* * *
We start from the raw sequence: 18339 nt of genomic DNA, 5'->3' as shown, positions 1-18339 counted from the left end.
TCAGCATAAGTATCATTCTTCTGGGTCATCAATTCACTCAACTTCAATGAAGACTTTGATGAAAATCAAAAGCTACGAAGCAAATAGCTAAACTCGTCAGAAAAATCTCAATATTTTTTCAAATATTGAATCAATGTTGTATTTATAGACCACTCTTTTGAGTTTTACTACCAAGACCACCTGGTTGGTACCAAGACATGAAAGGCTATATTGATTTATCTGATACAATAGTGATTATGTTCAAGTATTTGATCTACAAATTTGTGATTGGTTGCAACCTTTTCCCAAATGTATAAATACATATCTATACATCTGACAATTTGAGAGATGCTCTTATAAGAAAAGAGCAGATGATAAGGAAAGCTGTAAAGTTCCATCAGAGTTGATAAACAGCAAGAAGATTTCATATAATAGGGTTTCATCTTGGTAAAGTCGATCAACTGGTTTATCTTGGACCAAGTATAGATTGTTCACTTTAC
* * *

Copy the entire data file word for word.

We start from the raw sequence: 18339 nt of genomic DNA, 5'->3' as shown, positions 1-18339 counted from the left end.
TCAGCATAAGTATCATTCTTCTGGGTCATCAATTCACTCAACTTCAATGAAGACTTTGATGAAAATCAAAAGCTACGAAGCAAATAGCTAAACTCGTCAGAAAAATCTCAATATTTTTTCAAATATTGAATCAATGTTGTATTTATAGACCACTCTTTTGAGTTTTACTACCAAGACCACCTGGTTGGTACCAAGACATGAAAGGCTATATTGATTTATCTGATACAATAGTGATTATGTTCAAGTATTTGATCTACAAATTTGTGATTGGTTGCAACCTTTTCCCAAATGTATAAATACATATCTATACATCTGACAATTTGAGAGATGCTCTTATAAGAAAAGAGCAGATGATAAGGAAAGCTGTAAAGTTCCATCAGAGTTGATAAACAGCAAGAAGATTTCATATAATAGGGTTTCATCTTGGTAAAGTCGATCAACTGGTTTATCTTGGACCAAGTATAGATTGTTCACTTTAC